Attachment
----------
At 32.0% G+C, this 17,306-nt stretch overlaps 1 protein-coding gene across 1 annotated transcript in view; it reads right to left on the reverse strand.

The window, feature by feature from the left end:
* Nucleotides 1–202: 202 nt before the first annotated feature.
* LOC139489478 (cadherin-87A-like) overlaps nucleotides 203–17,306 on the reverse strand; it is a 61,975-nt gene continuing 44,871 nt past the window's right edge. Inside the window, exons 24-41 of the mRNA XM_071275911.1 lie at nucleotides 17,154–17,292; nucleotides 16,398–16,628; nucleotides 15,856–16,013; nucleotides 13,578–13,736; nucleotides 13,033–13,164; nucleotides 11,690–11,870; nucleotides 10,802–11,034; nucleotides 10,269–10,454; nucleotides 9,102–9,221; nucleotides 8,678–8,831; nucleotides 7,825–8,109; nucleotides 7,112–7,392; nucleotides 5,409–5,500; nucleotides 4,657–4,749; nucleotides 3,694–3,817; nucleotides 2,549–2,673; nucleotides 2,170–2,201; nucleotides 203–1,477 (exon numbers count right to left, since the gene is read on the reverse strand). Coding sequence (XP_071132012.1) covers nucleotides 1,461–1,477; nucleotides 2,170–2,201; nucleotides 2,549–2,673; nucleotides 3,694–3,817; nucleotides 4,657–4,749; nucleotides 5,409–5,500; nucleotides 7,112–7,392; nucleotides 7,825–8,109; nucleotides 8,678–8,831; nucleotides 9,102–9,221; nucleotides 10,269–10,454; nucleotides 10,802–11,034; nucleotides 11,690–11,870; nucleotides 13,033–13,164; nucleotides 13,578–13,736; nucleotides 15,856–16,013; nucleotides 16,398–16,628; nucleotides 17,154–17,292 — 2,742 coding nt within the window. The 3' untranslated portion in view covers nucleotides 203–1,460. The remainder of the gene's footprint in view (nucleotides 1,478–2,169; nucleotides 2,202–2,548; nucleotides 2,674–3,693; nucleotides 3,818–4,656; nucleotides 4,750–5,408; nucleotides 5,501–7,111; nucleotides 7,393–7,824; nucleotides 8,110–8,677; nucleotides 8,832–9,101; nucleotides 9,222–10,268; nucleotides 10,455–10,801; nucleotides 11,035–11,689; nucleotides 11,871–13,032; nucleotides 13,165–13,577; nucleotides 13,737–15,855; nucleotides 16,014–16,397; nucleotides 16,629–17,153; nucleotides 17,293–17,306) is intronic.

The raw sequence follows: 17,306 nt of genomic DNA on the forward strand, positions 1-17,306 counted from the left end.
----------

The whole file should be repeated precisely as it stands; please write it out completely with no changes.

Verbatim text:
At 32.0% G+C, this 17,306-nt stretch overlaps 1 protein-coding gene across 1 annotated transcript in view; it reads right to left on the reverse strand.

The window, feature by feature from the left end:
* Nucleotides 1–202: 202 nt before the first annotated feature.
* LOC139489478 (cadherin-87A-like) overlaps nucleotides 203–17,306 on the reverse strand; it is a 61,975-nt gene continuing 44,871 nt past the window's right edge. Inside the window, exons 24-41 of the mRNA XM_071275911.1 lie at nucleotides 17,154–17,292; nucleotides 16,398–16,628; nucleotides 15,856–16,013; nucleotides 13,578–13,736; nucleotides 13,033–13,164; nucleotides 11,690–11,870; nucleotides 10,802–11,034; nucleotides 10,269–10,454; nucleotides 9,102–9,221; nucleotides 8,678–8,831; nucleotides 7,825–8,109; nucleotides 7,112–7,392; nucleotides 5,409–5,500; nucleotides 4,657–4,749; nucleotides 3,694–3,817; nucleotides 2,549–2,673; nucleotides 2,170–2,201; nucleotides 203–1,477 (exon numbers count right to left, since the gene is read on the reverse strand). Coding sequence (XP_071132012.1) covers nucleotides 1,461–1,477; nucleotides 2,170–2,201; nucleotides 2,549–2,673; nucleotides 3,694–3,817; nucleotides 4,657–4,749; nucleotides 5,409–5,500; nucleotides 7,112–7,392; nucleotides 7,825–8,109; nucleotides 8,678–8,831; nucleotides 9,102–9,221; nucleotides 10,269–10,454; nucleotides 10,802–11,034; nucleotides 11,690–11,870; nucleotides 13,033–13,164; nucleotides 13,578–13,736; nucleotides 15,856–16,013; nucleotides 16,398–16,628; nucleotides 17,154–17,292 — 2,742 coding nt within the window. The 3' untranslated portion in view covers nucleotides 203–1,460. The remainder of the gene's footprint in view (nucleotides 1,478–2,169; nucleotides 2,202–2,548; nucleotides 2,674–3,693; nucleotides 3,818–4,656; nucleotides 4,750–5,408; nucleotides 5,501–7,111; nucleotides 7,393–7,824; nucleotides 8,110–8,677; nucleotides 8,832–9,101; nucleotides 9,222–10,268; nucleotides 10,455–10,801; nucleotides 11,035–11,689; nucleotides 11,871–13,032; nucleotides 13,165–13,577; nucleotides 13,737–15,855; nucleotides 16,014–16,397; nucleotides 16,629–17,153; nucleotides 17,293–17,306) is intronic.

The raw sequence follows: 17,306 nt of genomic DNA on the forward strand, positions 1-17,306 counted from the left end.